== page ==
Study Claims Netflix Original Series ‘13 Reasons Why' Increases Suicide Risks

© AP Photo / Christophe EnaThe logo of American entertainment company Netflix is pictured at the Paris games week in Paris, Saturday, Nov. 4, 2017.
The logo of American entertainment company Netflix is pictured at the Paris games week in Paris, Saturday, Nov. 4, 2017. - Sputnik International
No stranger to controversy, Netflix's original series "13 Reasons Why" is yet again causing buzz, but this time it's due to a recent study from the University of Michigan which found that it may be increasing the risk of teen suicide.

The research surveyed a total of 87 teenagers who were receiving treatment in psychiatric emergency departments for suicide-related concerns between 2017 and 2018. Of those asked to complete a questionnaire during their visit, the majority identified as female, with smaller portions of the group being male and gender nonconforming.

Published in the Psychiatric Services journal on Tuesday, the study concluded that 49 percent of teenagers surveyed had watched at least one episode of the first season of the show, and that 84 percent of those had watched it alone.

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Furthermore, the study stated that over half of the viewers believed that watching the series increased their suicide risk because they were able to identify with the lead character of the show, Hannah Baker, who kills herself in the drama after recording all her reasons why and calling out the individuals she blames on several cassette tapes.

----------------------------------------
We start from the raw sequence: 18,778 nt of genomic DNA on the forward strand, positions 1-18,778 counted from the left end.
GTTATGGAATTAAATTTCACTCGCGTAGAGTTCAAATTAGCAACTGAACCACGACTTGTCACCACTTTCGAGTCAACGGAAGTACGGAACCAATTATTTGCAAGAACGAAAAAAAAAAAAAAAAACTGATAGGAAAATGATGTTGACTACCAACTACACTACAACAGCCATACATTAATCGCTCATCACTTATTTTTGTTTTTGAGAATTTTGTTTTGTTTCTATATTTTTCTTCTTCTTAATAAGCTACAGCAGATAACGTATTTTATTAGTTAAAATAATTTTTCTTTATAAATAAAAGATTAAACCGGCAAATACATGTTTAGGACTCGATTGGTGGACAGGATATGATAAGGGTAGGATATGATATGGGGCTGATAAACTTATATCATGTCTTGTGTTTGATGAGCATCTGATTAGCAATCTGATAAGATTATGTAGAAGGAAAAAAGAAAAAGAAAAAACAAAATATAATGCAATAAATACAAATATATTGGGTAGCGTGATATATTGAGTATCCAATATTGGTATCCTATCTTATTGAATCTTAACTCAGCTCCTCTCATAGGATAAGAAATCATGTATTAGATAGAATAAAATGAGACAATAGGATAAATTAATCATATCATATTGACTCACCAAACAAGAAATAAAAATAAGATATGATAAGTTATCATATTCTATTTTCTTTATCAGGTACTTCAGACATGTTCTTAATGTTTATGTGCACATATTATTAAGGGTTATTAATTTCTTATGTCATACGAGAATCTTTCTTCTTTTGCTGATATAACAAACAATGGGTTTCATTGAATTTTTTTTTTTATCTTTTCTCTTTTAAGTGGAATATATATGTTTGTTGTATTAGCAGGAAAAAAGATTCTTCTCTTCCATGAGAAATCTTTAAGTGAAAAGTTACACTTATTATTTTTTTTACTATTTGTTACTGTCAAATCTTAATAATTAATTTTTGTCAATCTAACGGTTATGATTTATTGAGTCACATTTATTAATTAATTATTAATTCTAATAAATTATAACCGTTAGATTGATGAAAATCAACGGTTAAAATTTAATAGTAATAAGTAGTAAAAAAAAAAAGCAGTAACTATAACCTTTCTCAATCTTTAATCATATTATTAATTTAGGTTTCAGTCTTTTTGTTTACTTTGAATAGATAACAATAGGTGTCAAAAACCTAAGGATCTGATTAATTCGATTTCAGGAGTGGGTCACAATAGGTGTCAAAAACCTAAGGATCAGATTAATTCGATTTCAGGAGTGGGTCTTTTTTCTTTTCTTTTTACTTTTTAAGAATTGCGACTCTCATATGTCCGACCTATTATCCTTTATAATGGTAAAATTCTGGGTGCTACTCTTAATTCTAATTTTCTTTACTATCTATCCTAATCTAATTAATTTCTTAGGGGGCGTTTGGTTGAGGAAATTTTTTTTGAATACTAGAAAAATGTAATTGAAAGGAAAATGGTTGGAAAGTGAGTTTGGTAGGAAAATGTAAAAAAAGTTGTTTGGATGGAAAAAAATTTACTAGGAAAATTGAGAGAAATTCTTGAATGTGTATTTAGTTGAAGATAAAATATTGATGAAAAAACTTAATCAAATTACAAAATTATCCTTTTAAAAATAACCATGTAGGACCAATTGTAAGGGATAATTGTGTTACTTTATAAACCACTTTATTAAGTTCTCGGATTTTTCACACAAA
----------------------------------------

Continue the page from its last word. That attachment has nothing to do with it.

"To date, this is the first published study examining viewing patterns and reactions to ‘13 Reasons Why' in a high-risk sample," the study states. "Although further research is needed, the findings suggest a particular vulnerability to the show's themes among youths at risk of suicide and the importance of prevention strategies to ameliorate risk among these viewers."

Victor Hong, the lead study author, told BuzzFeed News that he hopes the research will encourage the entertainment industry to take note of the advice that's being given by medical consultants.

"I believe that a lot of these producers are consulting mental health experts; what I am not sure of is if they are actually heeding their recommendations," Hong told the outlet. The researcher also indicated that he decided to look deeper into the show after he noticed a spike in suicidal teens mentioning it as an influential factor.

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The study comes months after Northwestern University published research, commissioned by Netflix, to look into the show's impact on viewers. That study found that many viewers could relate to the material and that it helped facilitate conversations about depression, suicide, bullying and sexual assault.

Following the release of the first season of "13 Reasons Why" in early 2017, Netflix opted to create a warning video that would play prior to every episode after it was criticized for how the series depicted suicide. The warning features the show's actors, out of character, advising viewers who are struggling with issues tackled on the show to either avoid watching, or to continue watching the show with a trusted adult.

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